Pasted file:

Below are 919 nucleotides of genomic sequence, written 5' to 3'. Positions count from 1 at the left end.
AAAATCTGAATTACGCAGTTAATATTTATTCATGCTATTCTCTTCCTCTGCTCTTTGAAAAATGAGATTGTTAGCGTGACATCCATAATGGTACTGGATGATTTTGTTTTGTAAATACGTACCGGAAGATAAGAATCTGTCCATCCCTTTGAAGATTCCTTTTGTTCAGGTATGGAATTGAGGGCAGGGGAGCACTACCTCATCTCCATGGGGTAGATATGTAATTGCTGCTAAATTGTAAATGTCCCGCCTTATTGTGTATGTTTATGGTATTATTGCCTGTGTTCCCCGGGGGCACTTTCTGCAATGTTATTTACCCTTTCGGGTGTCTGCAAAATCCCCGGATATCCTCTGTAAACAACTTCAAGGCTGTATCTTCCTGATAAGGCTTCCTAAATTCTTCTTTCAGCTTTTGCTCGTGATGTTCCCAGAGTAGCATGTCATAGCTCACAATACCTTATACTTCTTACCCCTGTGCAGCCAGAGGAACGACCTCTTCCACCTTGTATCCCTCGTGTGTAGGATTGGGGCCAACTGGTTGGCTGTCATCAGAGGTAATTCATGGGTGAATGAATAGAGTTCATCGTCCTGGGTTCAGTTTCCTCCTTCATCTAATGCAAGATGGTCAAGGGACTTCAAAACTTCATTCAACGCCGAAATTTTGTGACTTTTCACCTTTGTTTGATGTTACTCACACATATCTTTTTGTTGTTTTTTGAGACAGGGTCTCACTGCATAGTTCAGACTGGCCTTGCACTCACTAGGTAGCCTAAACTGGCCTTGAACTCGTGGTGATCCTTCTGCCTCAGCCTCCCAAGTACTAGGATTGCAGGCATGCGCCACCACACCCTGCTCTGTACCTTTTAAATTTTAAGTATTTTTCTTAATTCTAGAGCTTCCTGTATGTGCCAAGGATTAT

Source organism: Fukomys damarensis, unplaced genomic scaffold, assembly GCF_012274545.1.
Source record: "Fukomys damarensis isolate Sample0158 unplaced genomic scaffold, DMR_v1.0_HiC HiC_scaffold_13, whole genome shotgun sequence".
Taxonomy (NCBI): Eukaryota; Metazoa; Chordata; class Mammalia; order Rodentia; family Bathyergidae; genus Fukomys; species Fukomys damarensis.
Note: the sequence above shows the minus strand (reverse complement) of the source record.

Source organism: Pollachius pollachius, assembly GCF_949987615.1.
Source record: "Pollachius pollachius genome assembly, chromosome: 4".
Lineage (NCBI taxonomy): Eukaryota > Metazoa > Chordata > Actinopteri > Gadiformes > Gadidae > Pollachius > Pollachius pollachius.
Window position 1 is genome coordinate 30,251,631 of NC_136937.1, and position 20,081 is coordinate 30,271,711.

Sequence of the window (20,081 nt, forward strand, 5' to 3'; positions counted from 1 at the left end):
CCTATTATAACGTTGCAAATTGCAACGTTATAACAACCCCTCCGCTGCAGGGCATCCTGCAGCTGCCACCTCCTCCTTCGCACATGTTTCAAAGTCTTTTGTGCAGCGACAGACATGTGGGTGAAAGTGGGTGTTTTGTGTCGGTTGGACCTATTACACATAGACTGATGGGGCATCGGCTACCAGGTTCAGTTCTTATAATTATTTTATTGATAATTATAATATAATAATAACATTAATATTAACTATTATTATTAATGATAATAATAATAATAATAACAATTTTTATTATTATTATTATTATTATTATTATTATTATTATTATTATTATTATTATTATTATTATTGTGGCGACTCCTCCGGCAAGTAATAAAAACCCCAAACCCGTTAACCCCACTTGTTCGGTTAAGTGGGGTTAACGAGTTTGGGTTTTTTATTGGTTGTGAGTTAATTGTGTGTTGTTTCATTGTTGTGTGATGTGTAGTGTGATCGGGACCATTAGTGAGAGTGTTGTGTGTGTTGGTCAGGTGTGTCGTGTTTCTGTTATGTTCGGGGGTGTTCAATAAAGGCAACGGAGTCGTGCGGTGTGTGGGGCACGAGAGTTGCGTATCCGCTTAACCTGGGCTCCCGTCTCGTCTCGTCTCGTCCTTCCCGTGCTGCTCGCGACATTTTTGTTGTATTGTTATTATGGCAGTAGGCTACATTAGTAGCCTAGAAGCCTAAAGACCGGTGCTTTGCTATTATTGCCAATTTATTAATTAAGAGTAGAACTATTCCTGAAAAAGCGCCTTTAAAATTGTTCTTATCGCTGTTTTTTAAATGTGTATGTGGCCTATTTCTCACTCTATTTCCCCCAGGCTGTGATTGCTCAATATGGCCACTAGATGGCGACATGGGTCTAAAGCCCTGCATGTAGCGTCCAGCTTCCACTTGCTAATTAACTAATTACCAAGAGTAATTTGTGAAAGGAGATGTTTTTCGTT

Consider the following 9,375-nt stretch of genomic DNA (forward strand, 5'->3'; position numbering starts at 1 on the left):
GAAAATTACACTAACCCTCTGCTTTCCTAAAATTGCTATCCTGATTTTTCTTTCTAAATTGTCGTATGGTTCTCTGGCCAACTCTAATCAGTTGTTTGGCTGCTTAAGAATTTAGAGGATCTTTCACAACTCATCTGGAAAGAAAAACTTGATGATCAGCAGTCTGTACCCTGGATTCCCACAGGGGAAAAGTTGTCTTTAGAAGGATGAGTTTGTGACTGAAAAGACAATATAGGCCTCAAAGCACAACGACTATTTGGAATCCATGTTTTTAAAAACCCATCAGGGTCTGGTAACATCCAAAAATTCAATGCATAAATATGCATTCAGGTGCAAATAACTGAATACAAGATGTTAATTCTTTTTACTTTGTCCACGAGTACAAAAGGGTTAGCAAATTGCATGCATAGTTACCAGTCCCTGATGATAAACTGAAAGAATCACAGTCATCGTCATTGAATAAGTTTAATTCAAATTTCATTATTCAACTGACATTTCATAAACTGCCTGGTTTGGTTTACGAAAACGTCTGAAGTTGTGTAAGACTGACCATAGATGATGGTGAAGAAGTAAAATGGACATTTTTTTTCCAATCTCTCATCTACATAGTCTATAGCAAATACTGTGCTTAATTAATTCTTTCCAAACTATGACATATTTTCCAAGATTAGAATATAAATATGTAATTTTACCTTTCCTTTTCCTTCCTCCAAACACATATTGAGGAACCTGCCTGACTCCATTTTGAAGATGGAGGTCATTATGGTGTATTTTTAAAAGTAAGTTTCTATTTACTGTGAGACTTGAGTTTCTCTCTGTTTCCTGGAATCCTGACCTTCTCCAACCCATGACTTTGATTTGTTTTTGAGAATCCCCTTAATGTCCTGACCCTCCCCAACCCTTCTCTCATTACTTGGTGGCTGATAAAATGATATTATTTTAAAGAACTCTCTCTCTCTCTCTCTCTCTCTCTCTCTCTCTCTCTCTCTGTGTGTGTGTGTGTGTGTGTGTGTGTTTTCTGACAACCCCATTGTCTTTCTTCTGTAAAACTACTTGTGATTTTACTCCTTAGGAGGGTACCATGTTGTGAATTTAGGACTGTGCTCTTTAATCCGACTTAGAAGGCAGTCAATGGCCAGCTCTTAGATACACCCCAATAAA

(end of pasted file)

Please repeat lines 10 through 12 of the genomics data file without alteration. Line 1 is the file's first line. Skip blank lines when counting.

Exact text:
Window position 1 is genome coordinate 30,251,631 of NC_136937.1, and position 20,081 is coordinate 30,271,711.

Sequence of the window (20,081 nt, forward strand, 5' to 3'; positions counted from 1 at the left end):
CCTATTATAACGTTGCAAATTGCAACGTTATAACAACCCCTCCGCTGCAGGGCATCCTGCAGCTGCCACCTCCTCCTTCGCACATGTTTCAAAGTCTTTTGTGCAGCGACAGACATGTGGGTGAAAGTGGGTGTTTTGTGTCGGTTGGACCTATTACACATAGACTGATGGGGCATCGGCTACCAGGTTCAGTTCTTATAATTATTTTATTGATAATTATAATATAATAATAACATTAATATTAACTATTATTATTAATGATAATAATAATAATAATAACAATTTTTATTATTATTATTATTATTATTATTATTATTATTATTATTATTATTATTATTATTATTATTGTGGCGACTCCTCCGGCAAGTAATAAAAACCCCAAACCCGTTAACCCCACTTGTTCGGTTAAGTGGGGTTAACGAGTTTGGGTTTTTTATTGGTTGTGAGTTAATTGTGTGTTGTTTCATTGTTGTGTGATGTGTAGTGTGATCGGGACCATTAGTGAGAGTGTTGTGTGTGTTGGTCAGGTGTGTCGTGTTTCTGTTATGTTCGGGGGTGTTCAATAAAGGCAACGGAGTCGTGCGGTGTGTGGGGCACGAGAGTTGCGTATCCGCTTAACCTGGGCTCCCGTCTCGTCTCGTCTCGTCCTTCCCGTGCTGCTCGCGACATTTTTGTTGTATTGTTATTATGGCAGTAGGCTACATTAGTAGCCTAGAAGCCTAAAGACCGGTGCTTTGCTATTATTGCCAATTTATTAATTAAGAGTAGAACTATTCCTGAAAAAGCGCCTTTAAAATTGTTCTTATCGCTGTTTTTTAAATGTGTATGTGGCCTATTTCTCACTCTATTTCCCCCAGGCTGTGATTGCTCAATATGGCCACTAGATGGCGACATGGGTCTAAAGCCCTGCATGTAGCGTCCAGCTTCCACTTGCTAATTAACTAATTACCAAGAGTAATTTGTGAAAGGAGATGTTTTTCGTT